The calls with the most responding vehicles are the biggest and best, she said, though she has some preferences. She rarely goes to medical calls. They're too often routine, like 911 calls for hangovers. And she ignores fires. Watching a house burn can be exciting, she admits, but the smoke aggravates her emphysema.
So she waits for the road accidents — the head-on collisions, the multi-car crashes, the ejections. On those calls she can see the people, the patrol officers, the mangled wreckage. On some, she can hear the screams.
"It's kind of sick, isn't it? I don't know why it's so interesting to me. I really don't know," Sallie said, her thick glasses glued to the screen. "I don't like to see blood and guts. I'm just curious."
But after six months of scanner talk and years of chasing disaster, what's left to pique her curiosity? The ambulances always look the same. Death, for Sallie, is nothing new.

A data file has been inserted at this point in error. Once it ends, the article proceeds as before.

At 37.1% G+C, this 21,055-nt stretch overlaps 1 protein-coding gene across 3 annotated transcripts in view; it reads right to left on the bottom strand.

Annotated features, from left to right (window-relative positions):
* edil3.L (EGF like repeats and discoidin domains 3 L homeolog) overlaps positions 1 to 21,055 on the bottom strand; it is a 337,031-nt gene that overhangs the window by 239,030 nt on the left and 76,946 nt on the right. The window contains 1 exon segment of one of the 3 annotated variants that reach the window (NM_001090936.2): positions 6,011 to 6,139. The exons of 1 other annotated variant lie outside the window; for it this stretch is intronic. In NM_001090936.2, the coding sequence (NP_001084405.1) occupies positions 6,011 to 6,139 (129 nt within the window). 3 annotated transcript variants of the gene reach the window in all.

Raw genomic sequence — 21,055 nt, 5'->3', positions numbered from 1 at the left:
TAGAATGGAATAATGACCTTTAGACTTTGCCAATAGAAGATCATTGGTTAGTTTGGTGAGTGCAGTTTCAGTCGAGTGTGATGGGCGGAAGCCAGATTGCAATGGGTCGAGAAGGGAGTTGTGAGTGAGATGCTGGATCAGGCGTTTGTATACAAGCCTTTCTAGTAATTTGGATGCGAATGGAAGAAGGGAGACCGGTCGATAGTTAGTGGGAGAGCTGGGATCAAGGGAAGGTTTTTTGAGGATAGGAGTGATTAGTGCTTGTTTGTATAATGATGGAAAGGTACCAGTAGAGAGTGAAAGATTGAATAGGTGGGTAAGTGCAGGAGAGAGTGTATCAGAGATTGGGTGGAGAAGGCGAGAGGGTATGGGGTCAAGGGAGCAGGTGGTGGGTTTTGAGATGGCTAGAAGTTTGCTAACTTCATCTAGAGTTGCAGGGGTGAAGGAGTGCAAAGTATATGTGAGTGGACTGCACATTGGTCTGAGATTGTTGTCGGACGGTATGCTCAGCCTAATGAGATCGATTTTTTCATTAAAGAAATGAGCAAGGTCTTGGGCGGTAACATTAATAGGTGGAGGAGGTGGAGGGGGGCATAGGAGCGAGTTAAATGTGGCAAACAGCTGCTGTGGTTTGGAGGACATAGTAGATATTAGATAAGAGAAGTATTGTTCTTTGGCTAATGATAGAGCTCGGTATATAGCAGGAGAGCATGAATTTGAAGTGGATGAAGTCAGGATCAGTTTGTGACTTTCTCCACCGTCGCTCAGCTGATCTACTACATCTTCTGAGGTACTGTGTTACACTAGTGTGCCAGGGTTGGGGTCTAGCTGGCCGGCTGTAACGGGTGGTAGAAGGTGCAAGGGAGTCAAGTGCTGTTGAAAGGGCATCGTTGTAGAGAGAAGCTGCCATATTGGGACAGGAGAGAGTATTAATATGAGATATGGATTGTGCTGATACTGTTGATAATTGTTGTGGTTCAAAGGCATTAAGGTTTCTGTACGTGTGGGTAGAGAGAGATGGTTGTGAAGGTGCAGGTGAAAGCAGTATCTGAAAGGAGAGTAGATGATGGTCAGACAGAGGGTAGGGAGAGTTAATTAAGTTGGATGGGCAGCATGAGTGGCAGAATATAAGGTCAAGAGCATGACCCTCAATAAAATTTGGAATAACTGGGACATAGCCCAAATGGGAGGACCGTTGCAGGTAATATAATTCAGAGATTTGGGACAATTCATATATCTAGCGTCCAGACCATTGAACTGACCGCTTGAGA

So what does she see out there?
"A lot of people gawk," she said. "I'm just a gawker."
• • •
Three years ago, when Sallie would leave her graveyard-shift job of mopping floors and cleaning broilers at Burger King, she would look for flashing strobes in the dawning light.
"I would follow ambulances as far as I could, until I lost them," she said. "I had to stop at lights. They didn't."
She looked forward to the chases. They gave an invigorating end to her lonely overnight shifts. Then she had a heart attack, and the ambulance came for her. To this day, when she gawks, she wonders — were these the paramedics who came for me? Will they have to come again?
She worries about herself. A pack-and-a-half of cigarettes every day for 38 years left her with chronic obstructive pulmonary disease, an incurable lung condition that she expects will worsen, killing her. She loses her breath easily. She runs only in dreams.